> at 200ppi. I wouldn't recommend going any lower than 200 (with
    > 275-300 being ideal).
    >
    > There is a good scan/print calculator here:
    >
    > http://www.scantips.com/calc.html
    >
    > Scott
    >
    >
    > Jeff <> wrote in message

    news:<>...
    > > If I hire, say a SamsClub or WalMart to print my digital photos on 4x6
    > > or 5x7 normal RC paper, what would be the highest resolution (dpi)
    > > that can be printed? For example, I cannot tell any difference on
    > > prints higher than 300dpi on my photo inkjet printer.
    > >
    > > The reason is - I would like to know the largest commercial print I
    > > can go on a 4MP image.
    > >
    > > Secondly, who has the highest quality print from digital?
    Don Coon, Aug 13, 2003
    #4
  5. Jeff

    Jeff Guest

    Thanks for the info..

    Next, should I save my images as RGB or CMYK for commercial printing?
    Jeff, Aug 13, 2003
    #5
  6. On Wed, 13 Aug 2003 22:59:49 +0200, Michael Schnell wrote:

    > ... and what color resolution do they produce ( 8 Bit, 12 Bit, ... ?


    They are all color.
    Bobby New York, Aug 13, 2003
    #6
  7. Jeff

    Flycaster Guest

    "Jeff" <> wrote in message
    news:...
    > Thanks for the info..
    >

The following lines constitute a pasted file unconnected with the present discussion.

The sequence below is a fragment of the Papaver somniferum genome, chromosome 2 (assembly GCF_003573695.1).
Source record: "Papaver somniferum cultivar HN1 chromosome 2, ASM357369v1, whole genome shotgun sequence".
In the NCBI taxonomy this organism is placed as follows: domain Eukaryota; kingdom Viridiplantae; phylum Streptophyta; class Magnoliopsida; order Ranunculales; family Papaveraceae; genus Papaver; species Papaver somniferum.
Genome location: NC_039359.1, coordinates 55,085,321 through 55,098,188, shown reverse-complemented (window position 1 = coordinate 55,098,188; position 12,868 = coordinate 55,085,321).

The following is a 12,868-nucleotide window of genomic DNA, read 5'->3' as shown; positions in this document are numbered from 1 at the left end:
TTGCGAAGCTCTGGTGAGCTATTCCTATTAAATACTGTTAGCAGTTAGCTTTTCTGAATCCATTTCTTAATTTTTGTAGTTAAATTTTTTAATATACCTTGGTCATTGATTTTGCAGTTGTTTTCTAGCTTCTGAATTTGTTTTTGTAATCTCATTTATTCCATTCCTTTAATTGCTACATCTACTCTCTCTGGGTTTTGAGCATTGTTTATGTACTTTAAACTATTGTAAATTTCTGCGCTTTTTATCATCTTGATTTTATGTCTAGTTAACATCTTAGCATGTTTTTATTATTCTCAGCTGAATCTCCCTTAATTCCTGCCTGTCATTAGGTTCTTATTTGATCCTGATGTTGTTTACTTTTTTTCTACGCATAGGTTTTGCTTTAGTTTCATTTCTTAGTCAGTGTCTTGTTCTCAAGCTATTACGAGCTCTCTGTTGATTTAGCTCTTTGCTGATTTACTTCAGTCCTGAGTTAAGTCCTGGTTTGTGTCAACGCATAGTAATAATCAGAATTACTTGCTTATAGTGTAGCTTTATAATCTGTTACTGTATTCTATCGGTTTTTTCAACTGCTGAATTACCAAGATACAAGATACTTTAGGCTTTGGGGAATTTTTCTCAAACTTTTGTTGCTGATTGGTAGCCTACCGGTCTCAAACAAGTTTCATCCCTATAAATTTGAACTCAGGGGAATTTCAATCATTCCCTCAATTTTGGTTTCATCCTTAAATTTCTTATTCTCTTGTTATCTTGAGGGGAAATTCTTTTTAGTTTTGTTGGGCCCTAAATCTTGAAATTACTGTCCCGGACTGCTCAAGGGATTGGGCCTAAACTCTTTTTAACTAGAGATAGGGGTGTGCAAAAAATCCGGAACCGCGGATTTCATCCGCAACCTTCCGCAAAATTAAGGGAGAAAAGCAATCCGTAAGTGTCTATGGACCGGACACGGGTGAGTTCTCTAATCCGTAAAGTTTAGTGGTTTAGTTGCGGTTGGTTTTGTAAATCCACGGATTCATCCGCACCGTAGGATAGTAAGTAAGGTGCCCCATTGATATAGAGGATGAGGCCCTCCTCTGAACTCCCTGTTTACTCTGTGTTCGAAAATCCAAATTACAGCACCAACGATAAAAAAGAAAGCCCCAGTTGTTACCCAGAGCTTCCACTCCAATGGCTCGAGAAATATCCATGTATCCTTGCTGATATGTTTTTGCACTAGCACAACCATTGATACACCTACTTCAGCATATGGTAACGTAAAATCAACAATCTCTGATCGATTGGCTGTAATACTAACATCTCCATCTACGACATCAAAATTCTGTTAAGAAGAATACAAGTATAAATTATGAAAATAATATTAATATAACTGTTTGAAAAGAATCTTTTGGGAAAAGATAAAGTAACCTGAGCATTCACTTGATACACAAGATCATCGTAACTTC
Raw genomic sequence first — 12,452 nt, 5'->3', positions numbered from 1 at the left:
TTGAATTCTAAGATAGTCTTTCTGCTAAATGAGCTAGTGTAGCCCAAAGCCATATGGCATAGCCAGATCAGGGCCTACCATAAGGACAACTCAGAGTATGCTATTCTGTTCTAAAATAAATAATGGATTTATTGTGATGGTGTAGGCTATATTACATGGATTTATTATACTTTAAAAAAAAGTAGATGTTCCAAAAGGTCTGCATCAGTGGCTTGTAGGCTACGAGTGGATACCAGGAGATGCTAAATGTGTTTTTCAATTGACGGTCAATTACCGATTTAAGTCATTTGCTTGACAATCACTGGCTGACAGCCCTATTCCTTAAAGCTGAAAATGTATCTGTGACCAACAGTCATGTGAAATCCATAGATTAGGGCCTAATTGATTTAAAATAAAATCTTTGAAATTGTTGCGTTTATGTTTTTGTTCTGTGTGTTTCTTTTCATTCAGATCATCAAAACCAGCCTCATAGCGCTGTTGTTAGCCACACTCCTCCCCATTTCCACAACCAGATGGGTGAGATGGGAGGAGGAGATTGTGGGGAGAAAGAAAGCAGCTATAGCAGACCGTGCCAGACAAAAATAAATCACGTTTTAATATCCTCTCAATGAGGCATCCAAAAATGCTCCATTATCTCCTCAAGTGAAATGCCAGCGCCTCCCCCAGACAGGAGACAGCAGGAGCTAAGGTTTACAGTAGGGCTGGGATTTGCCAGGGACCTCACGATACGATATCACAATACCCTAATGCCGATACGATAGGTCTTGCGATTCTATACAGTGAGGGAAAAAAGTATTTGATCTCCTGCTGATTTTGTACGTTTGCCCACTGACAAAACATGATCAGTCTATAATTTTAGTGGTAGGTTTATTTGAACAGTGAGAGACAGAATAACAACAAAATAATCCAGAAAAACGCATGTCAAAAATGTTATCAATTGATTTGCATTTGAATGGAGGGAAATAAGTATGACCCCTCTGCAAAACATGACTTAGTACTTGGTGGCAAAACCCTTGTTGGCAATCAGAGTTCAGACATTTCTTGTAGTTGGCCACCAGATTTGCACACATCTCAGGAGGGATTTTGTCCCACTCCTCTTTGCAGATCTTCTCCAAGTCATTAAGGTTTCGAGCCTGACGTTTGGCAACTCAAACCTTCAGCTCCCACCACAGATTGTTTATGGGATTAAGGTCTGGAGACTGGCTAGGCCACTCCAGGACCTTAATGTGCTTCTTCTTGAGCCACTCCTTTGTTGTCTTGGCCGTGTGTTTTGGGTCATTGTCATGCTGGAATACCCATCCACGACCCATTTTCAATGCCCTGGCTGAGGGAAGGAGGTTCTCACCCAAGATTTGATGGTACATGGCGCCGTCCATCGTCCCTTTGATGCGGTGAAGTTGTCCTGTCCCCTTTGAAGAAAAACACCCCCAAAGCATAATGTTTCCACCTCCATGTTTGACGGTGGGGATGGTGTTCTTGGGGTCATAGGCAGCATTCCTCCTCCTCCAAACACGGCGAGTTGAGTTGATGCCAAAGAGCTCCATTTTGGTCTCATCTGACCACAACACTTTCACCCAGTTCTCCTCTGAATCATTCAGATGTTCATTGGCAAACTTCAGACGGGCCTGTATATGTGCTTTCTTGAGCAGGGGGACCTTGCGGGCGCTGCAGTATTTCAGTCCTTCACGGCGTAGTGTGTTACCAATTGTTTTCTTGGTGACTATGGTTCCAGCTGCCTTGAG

> Next, should I save my images as RGB or CMYK for commercial printing?


    RGB.
    Flycaster, Aug 13, 2003
    #7
  8. Jeff

    George Kerby Guest

    On 8/13/03 3:56 PM, in article ,
    "Jeff" <> wrote:

    > Thanks for the info..
    >
    > Next, should I save my images as RGB or CMYK for commercial printing?
    >
    >
    >

    RGB


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    George Kerby, Aug 13, 2003
    #8
  9. Jeff

    George Kerby Guest

    On 8/13/03 5:15 PM, in article , "Bobby New
    York" <> wrote:

    > On Wed, 13 Aug 2003 22:59:49 +0200, Michael Schnell wrote:
    >
    >> ... and what color resolution do they produce ( 8 Bit, 12 Bit, ... ?

    >
    > They are all color.
    >

    Yeah, but he was asking about the depth.
    Better call your lab. Everybody does 8. The higher ones can be resampled but
    if they have to do it they charge extra. They will also tell you other
    parameters that they will accept. If you don't do the files a specific way:
    extra $$$$


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    George Kerby, Aug 13, 2003
    #9
  10. If I may chirp in here a bit:
    I am not using a commercial printer by the strick definiation -- more of
    midrange reprographics type stuff. But, I was given a disc and printout of
    the printer being used for my photos/artwork etc. I used it to calibrate my
    monitor and tweek Photoshop to match this. I have had great results. Also,
    as was said below, "IF YOU ARE PRINTING COMMERCIALLY, GET INTO AN INTIMATE
    RELATIONSHIP WITH > YOUR PRINTER AND DO WHAT THE PRINTER SAYS, NOT WHAT
    SOMEONE ELSE SAYS" Yes!!! This holds true even with photos that may be
    displayed or sold. The lab I use is great and I have learned their madness
    and limitations and they have learned mine. I compensate for it before I
    sent work to them and they know when I missed something. I pay more than I